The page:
The site of where the Battle of Hastings has been commemorated for the last 1,000 years is in the wrong place, it has been claimed.
Ever since the 1066 battle that led to the Norman Conquest, history has recorded the event as happening at what is now Battle Abbey in the East Sussex town.
But although some 10,000 men are believed to have been killed in the historic conflict, no human remains or artefects from the battle have ever been found at the location.
This has given rise to several historians to examine alternative sites for the battle that was a decisive victory for William the Conqueror and saw the death of King Harold.
Now historian and author John Grehan believes he has finally found the actual location – on a steep hill one mile north west of Battle.
It is documented that Harold assembled his English army on Caldbec Hill before advancing on Senlac Hill (Battle Hill) a mile away to meet the invading Normans.
But Mr Grehan believes his research shows Harold never left his defensive hilltop position and the Normans took the battle to the English.
He has studied contemporaneous documents in the national archives and built up a dossier of circumstantial evidence that, when put together, make a more than convincing argument in his favour.
Witness accounts from 1066 state the battle was fought on steep and unploughed terrain, consistent with Caldbec Hill. Senlac Hill was cultivated and had gentle slopes.
The Normans erected a cairn of stones on the battle site to commemorate their victory, known as a Mount-joie in French. The summit of Caldbec Hill is still today called Mountjoy.
One English source from the time, John of Worcester, stated the battle was fought nine miles from Hastings, the same distance as Caldbec Hill. Senlac Hill is eight miles away.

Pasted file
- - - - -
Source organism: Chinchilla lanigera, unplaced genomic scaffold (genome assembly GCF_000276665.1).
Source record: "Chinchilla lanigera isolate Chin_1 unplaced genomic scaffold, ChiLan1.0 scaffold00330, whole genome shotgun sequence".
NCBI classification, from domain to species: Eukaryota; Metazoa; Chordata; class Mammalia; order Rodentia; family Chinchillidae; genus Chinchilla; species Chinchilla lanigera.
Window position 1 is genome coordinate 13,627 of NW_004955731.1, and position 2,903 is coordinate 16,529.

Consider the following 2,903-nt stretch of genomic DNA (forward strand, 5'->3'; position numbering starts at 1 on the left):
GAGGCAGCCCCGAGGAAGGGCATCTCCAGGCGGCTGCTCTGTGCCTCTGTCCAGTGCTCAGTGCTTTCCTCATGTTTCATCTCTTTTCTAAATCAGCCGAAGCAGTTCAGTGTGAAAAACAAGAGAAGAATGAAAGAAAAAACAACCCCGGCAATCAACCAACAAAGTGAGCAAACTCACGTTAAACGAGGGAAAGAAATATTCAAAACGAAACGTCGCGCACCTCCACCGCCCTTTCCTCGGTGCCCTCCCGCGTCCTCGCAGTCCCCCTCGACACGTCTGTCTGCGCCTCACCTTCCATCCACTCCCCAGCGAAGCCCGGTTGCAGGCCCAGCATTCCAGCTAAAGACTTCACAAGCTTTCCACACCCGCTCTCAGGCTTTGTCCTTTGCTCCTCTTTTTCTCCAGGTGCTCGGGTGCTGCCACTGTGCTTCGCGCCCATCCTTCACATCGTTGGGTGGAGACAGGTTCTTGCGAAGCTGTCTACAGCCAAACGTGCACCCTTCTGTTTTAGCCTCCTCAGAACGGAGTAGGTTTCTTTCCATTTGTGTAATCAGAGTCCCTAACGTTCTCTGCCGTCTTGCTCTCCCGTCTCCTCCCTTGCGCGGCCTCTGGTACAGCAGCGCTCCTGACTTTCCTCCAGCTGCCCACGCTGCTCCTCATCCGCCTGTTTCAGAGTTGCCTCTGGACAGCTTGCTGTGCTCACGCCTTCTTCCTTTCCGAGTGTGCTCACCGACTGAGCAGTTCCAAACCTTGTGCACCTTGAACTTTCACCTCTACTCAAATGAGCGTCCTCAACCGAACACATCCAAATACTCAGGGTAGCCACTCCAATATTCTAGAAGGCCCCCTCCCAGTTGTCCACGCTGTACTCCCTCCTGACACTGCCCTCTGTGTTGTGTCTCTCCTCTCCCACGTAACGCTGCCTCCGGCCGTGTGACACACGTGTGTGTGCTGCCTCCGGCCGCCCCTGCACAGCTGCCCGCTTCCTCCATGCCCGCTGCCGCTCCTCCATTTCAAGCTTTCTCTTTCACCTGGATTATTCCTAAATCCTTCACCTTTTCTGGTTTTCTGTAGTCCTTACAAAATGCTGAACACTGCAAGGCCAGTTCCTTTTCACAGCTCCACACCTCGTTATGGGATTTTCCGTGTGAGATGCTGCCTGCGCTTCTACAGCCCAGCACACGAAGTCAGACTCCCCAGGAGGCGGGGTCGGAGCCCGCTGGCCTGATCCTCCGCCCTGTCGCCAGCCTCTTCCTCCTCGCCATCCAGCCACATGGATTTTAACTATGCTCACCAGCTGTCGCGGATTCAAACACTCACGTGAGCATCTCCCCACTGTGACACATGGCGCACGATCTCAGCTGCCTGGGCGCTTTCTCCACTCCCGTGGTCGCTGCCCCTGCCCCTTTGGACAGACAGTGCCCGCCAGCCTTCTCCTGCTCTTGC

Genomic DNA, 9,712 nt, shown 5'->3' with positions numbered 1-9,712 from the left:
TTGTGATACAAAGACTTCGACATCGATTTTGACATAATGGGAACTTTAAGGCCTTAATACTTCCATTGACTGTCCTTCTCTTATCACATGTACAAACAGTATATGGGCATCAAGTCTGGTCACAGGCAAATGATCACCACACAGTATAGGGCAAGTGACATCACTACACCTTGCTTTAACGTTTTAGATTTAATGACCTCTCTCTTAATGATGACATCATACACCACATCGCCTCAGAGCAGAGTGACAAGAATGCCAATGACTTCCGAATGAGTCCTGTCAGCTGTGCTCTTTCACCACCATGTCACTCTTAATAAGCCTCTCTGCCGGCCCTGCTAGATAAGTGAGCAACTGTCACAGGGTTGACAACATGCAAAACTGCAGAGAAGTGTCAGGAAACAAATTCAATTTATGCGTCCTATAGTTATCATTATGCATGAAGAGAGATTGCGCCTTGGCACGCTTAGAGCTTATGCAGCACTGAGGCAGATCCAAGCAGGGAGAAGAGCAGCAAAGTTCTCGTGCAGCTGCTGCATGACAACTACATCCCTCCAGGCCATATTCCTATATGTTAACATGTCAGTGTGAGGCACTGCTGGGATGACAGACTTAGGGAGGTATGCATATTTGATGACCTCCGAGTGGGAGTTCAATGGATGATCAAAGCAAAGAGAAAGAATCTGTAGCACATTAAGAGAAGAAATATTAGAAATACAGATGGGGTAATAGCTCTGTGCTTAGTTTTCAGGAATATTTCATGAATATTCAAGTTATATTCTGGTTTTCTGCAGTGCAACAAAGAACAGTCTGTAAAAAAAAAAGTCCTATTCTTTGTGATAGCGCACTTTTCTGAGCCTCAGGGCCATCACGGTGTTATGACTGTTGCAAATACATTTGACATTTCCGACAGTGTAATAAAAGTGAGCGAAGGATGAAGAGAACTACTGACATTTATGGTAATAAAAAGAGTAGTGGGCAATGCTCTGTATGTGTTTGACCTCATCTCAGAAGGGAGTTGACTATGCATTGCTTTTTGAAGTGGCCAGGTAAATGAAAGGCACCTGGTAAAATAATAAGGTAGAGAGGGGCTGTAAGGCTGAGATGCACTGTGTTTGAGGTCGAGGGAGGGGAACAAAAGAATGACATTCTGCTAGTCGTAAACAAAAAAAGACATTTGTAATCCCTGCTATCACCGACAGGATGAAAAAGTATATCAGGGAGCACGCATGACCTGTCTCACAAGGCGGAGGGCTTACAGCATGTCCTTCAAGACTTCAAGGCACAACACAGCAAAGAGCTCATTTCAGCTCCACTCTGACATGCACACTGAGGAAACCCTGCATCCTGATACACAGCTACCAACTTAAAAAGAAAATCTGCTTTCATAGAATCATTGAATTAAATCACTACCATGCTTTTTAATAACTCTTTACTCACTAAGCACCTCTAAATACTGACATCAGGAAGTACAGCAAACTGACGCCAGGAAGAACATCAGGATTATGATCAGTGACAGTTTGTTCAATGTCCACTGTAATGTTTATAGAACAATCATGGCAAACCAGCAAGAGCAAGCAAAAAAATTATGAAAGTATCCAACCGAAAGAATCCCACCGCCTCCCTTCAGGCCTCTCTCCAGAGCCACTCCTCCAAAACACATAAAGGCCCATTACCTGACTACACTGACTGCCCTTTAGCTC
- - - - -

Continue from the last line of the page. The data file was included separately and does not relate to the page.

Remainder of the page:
Harold is supposed to have abandoned his high position to meet William on lower ground, a tactical move that makes no sense at all as he would have been moving away from his reinforcements.
Furthermore, Mr Grehan believes he has identified the site of a mass grave where the fallen soldiers were buried after the battle at a ditch at the foot of Caldbec Hill.
He is now calling for an archaeological dig to take place there straight away.
If he is proven right, the history books published over the last millennium may have to be re-written.
Mr Grehan, a 61-year-old historian from Shoreham, West Sussex, has made his arguments in a new book about to be published called ‘The Battle of Hastings – The Uncomfortable Truth’.
He said: “I assumed everything was known about the Battle of Hastings but I found that almost nothing is known by way of fact.
“The evidence pointing towards Caldbec Hill as the scene of the battle is, at present, circumstantial, but it is still more than exists for the current Battle Abbey site.
“Excavations have been carried out at Battle Abbey and remnants pre-dating the battle were found but nothing relating to the conquest.
“The Battle of Lewis took place 200 years later 20 miles down the road and they dig up bodies by the cart load there.